International students find hurdles to U.S. employment after graduation

(Photo by Christina Chung)
International students can find barriers and bureaucracy to U.S. employment after graduation. (Photo by Christina Chung)

When I first came to the United States from China, I packed my bags and left home with a one-way ticket to Portland, Ore. To make sure that I really had the chance to learn the language and blend in the American culture, my father sent in an application to Eastern Oregon University in La Grande, a city with 13,000 people — very few of them Chinese.

That small town was my first impression of this country. There was no racial diversity and not one building was taller than six stories. The only way not to act like a “weirdo,” was  to force myself to talk to everyone with my broken English, even when I was uncomfortable. Luckily, this little town, despite its lack of diversity, had the kindest people.

I never felt discriminated or singled out when I was the only Chinese student there. They accepted me as one of them and taught me that “as long as I keep my own essence and work hard towards what I believe in, nothing is impossible.”

For the most part, that was true. I graduated at the top of my class, had two summer internships after graduating from EOU and I went to an MBA program at Oregon State University in Corvallis.

But as I got closer to finishing the MBA program, I had to get a job, otherwise I would have  no choice but to return to China.

My friends in Oregon did not understand why getting a job was so stressful for me. While sometimes I would forget that I was an immigrant, there was an invisible wall that I couldn’t tear down despite my success — a visa to work anywhere in the US.

It was hard for my Oregon friends to understand that for international students, getting a job is not so simple after graduation. Applying for an H-1B visa program — which is how many international students qualify to work — is not an easy process that guarantees anyone a chance to work in the U.S. And unlike what political rhetoric might imply — it is not a program that companies use to find “cheap labor.”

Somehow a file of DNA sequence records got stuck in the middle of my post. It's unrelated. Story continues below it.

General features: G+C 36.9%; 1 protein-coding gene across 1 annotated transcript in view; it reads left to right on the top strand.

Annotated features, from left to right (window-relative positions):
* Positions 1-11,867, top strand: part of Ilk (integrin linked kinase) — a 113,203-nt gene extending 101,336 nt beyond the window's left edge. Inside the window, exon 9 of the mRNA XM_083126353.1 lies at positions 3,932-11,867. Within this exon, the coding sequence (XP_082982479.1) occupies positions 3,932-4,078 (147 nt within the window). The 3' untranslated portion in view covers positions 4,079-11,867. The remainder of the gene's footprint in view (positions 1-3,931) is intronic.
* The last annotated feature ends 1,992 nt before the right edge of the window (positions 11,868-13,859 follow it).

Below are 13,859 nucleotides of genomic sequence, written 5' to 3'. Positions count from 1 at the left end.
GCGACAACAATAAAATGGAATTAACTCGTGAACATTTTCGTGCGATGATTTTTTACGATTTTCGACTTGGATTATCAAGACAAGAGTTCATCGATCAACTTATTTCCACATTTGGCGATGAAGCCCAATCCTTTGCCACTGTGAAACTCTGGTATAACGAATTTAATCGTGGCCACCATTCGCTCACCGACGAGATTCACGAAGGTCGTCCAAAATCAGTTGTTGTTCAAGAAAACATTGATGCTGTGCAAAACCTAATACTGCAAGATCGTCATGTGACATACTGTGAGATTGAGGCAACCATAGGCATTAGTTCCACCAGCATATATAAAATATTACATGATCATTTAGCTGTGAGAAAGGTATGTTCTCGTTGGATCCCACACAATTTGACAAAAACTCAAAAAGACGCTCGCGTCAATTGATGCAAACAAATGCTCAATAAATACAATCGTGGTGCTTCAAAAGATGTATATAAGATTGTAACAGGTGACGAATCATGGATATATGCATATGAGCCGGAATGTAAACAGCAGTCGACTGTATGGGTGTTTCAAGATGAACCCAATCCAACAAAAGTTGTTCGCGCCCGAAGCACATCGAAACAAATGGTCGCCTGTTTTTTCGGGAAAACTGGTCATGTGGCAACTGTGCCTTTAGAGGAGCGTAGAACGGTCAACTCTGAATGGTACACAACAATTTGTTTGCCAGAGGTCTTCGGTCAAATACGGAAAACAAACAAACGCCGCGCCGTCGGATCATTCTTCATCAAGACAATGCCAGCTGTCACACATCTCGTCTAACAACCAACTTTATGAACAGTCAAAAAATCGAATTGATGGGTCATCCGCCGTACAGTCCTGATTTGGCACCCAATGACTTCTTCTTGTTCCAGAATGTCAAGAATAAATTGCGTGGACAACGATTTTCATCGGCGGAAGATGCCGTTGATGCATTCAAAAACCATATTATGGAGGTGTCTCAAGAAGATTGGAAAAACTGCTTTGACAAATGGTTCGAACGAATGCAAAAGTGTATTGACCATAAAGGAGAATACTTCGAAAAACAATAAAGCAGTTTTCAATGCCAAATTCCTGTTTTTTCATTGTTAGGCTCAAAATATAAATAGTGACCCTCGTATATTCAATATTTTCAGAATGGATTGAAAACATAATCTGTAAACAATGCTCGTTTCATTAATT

Numerous barriers

There are companies who want to hire international students and are willing to sponsor them through the H-1B work visa.

But their willingness is not the last word —  the U.S. has a limit for the highly demanded visa, which is given through a lottery system.

U.S. Citizenship and Immigration Services accepted H-1B Petitions for fiscal year 2018 from April 3 to 7. The H-1B application cap of 85,000 was reached in four days.

Out of that limit, 6,800 visas are set aside for citizens of Singapore and Chile, as part of the free trade agreement between the United States and those countries.

Over 236,000 visa petitions were submitted before the lottery system was over, so only about 36 percent of the applicants were able to move forward with their H-1B applications.

After years of hard work to succeed in U.S. schools, it comes down to a random drawing.

“There is nothing you can do, really. It’s all about luck,” said Betty Chao, Oregon State University graduate. “It doesn’t matter if you have a good GPA or good lawyer or you have lots of money. It’s all up to the computer.”